World food prices rose for an eighth consecutive month in January, hitting their highest level since July 2014, led by jumps in cereals, sugar and vegetable oils, the United Nations food agency said on Thursday, reports Reuters.
The Food and Agriculture Organization’s food price index, which measures monthly changes for a basket of cereals, oilseeds, dairy products, meat and sugar, averaged 113.3 points last month versus an upwardly revised 108.6 in December.
The December figure was previously given as 107.5.
The Rome-based FAO also said in a statement that worldwide cereal harvests remained on course to hit an annual record in 2020, but warned of a sharp fall in stocks and signalled unexpectedly large import demands from China.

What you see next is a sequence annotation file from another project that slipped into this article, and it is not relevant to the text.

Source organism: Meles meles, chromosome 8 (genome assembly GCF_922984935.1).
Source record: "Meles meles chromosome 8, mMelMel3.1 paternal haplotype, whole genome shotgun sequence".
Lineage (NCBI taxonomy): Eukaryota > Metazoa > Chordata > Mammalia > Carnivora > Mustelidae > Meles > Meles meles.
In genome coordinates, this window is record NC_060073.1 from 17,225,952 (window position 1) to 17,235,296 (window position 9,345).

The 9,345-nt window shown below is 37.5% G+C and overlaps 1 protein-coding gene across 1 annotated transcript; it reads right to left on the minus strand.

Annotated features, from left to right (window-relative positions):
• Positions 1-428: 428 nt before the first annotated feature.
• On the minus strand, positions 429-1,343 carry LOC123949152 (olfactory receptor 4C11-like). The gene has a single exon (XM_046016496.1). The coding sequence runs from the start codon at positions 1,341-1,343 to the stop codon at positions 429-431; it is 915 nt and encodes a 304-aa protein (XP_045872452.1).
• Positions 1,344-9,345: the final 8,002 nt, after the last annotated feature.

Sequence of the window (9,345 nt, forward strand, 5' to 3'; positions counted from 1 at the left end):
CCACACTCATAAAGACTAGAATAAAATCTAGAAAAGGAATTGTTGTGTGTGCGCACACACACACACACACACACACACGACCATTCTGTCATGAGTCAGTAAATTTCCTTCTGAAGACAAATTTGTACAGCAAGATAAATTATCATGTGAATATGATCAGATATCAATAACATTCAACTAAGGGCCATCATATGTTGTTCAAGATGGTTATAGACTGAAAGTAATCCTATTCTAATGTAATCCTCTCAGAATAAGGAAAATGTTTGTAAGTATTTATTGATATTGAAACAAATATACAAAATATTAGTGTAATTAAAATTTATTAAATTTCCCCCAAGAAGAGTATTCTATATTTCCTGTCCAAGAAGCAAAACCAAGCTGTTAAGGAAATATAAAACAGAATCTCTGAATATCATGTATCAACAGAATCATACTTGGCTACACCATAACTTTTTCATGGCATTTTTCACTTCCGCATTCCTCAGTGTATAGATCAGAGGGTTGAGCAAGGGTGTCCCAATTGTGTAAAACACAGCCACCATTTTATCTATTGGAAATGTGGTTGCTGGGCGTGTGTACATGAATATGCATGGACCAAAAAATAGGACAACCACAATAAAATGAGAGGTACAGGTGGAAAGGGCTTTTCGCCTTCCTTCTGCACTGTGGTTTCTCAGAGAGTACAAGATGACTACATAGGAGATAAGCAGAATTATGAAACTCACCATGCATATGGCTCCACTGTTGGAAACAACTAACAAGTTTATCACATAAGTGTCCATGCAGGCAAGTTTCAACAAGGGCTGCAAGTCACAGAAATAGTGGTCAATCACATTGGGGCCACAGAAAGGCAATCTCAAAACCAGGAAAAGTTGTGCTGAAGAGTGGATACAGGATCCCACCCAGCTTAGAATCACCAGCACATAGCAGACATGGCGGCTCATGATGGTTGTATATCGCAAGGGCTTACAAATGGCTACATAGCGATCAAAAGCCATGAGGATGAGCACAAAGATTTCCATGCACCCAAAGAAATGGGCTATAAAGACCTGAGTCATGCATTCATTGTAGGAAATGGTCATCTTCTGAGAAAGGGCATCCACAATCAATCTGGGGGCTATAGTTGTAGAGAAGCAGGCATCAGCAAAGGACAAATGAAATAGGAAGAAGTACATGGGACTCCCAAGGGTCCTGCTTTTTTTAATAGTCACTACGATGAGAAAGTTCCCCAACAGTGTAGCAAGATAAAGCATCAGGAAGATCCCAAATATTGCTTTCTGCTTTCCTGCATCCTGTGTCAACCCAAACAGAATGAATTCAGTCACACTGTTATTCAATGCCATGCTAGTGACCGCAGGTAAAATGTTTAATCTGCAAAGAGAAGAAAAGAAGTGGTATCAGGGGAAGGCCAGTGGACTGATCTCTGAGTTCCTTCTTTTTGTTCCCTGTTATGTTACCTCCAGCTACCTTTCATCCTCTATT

FAO’s cereal price index climbed 7.1% month-on-month in January, led higher by international maize prices, which soared 11.2%, some 42.3% above their level a year ago, buoyed in part by purchases by China and lower-than-expected US production.
Wheat prices increased 6.8%, driven by strong global demand and expectations of reduced sales by Russia when its wheat export duty doubles in March 2021, FAO said.
Sugar prices jumped 8.1%, with worries about worsening crop prospects in the European Union, Russia and Thailand, and dry weather conditions in South America, pushing up import demand.